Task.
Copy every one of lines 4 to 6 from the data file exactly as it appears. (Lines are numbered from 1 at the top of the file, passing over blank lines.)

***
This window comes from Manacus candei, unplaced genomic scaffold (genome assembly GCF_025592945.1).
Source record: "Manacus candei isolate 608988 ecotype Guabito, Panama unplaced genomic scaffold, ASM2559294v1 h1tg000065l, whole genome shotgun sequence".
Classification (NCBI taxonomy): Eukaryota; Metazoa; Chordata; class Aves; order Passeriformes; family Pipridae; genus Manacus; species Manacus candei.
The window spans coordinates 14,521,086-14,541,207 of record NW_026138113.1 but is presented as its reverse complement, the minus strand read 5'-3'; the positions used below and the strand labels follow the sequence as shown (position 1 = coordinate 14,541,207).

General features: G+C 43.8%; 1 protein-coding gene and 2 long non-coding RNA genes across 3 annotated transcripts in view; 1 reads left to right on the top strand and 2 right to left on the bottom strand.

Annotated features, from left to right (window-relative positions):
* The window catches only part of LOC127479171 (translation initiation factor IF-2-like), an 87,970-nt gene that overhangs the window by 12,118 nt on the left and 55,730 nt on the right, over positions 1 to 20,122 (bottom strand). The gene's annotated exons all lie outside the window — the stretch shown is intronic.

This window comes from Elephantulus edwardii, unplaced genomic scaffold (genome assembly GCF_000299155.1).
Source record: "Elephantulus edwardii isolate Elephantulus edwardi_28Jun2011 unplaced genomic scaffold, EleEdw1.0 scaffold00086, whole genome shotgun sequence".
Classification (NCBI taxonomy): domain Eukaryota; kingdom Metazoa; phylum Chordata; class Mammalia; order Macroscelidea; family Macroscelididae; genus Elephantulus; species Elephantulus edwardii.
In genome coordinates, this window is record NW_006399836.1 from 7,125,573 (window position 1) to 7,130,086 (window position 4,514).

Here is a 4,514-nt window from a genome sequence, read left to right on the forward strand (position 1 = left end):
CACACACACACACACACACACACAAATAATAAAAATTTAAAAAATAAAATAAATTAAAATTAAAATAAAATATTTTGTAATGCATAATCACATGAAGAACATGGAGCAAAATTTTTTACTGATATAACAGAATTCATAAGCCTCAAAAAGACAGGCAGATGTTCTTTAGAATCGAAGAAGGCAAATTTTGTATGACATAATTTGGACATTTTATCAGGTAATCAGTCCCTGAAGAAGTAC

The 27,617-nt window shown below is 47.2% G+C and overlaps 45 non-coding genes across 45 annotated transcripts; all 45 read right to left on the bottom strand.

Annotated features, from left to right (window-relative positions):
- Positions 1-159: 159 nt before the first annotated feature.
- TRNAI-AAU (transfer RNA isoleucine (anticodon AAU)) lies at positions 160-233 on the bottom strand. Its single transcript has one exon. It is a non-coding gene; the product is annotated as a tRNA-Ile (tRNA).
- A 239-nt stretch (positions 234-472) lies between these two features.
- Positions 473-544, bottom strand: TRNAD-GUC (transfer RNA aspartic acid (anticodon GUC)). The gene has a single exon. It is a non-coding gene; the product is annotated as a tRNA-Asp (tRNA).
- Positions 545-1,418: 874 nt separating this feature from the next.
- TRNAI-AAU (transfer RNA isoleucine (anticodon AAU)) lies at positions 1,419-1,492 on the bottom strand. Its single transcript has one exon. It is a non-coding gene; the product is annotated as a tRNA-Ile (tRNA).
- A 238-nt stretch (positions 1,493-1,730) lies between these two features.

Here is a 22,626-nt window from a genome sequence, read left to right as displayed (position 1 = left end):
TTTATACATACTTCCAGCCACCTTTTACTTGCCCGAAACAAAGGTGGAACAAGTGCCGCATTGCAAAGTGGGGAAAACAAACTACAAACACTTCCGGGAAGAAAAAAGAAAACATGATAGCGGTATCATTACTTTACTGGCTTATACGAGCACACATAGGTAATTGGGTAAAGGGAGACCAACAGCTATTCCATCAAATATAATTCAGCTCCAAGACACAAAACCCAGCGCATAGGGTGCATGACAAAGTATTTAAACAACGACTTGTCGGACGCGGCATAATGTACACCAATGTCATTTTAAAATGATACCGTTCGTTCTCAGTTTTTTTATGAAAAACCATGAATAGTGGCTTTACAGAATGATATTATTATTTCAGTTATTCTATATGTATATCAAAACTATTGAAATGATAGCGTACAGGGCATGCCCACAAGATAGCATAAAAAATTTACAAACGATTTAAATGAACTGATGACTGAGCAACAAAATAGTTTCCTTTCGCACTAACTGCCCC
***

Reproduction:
The window spans coordinates 14,521,086-14,541,207 of record NW_026138113.1 but is presented as its reverse complement, the minus strand read 5'-3'; the positions used below and the strand labels follow the sequence as shown (position 1 = coordinate 14,541,207).

General features: G+C 43.8%; 1 protein-coding gene and 2 long non-coding RNA genes across 3 annotated transcripts in view; 1 reads left to right on the top strand and 2 right to left on the bottom strand.

Annotated features, from left to right (window-relative positions):